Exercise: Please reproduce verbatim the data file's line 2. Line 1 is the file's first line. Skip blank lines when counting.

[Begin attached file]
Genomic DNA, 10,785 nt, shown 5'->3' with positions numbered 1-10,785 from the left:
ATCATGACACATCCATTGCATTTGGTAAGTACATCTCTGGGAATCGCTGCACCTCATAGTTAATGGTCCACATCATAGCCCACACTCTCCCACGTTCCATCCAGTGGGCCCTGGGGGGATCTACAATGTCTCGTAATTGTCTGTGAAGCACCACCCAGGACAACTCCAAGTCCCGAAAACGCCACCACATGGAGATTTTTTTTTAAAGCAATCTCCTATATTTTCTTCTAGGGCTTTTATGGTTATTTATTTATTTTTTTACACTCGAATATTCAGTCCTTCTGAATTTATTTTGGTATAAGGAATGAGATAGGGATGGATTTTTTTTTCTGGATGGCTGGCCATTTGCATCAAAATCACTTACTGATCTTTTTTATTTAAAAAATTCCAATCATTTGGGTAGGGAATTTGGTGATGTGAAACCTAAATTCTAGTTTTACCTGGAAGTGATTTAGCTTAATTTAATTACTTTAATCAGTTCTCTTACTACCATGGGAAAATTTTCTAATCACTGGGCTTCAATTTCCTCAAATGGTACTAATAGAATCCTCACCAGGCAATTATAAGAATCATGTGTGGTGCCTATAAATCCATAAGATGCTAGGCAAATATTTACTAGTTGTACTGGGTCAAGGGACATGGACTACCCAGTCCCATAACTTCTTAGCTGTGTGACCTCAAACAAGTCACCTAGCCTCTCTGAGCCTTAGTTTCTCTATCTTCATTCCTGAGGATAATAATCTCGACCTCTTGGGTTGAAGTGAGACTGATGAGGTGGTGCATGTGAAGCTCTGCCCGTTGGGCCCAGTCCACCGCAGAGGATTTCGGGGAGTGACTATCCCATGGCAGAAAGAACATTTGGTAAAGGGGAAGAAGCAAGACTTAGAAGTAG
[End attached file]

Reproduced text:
ATCATGACACATCCATTGCATTTGGTAAGTACATCTCTGGGAATCGCTGCACCTCATAGTTAATGGTCCACATCATAGCCCACACTCTCCCACGTTCCATCCAGTGGGCCCTGGGGGGATCTACAATGTCTCGTAATTGTCTGTGAAGCACCACCCAGGACAACTCCAAGTCCCGAAAACGCCACCACATGGAGATTTTTTTTTAAAGCAATCTCCTATATTTTCTTCTAGGGCTTTTATGGTTATTTATTTATTTTTTTACACTCGAATATTCAGTCCTTCTGAATTTATTTTGGTATAAGGAATGAGATAGGGATGGATTTTTTTTTCTGGATGGCTGGCCATTTGCATCAAAATCACTTACTGATCTTTTTTATTTAAAAAATTCCAATCATTTGGGTAGGGAATTTGGTGATGTGAAACCTAAATTCTAGTTTTACCTGGAAGTGATTTAGCTTAATTTAATTACTTTAATCAGTTCTCTTACTACCATGGGAAAATTTTCTAATCACTGGGCTTCAATTTCCTCAAATGGTACTAATAGAATCCTCACCAGGCAATTATAAGAATCATGTGTGGTGCCTATAAATCCATAAGATGCTAGGCAAATATTTACTAGTTGTACTGGGTCAAGGGACATGGACTACCCAGTCCCATAACTTCTTAGCTGTGTGACCTCAAACAAGTCACCTAGCCTCTCTGAGCCTTAGTTTCTCTATCTTCATTCCTGAGGATAATAATCTCGACCTCTTGGGTTGAAGTGAGACTGATGAGGTGGTGCATGTGAAGCTCTGCCCGTTGGGCCCAGTCCACCGCAGAGGATTTCGGGGAGTGACTATCCCATGGCAGAAAGAACATTTGGTAAAGGGGAAGAAGCAAGACTTAGAAGTAG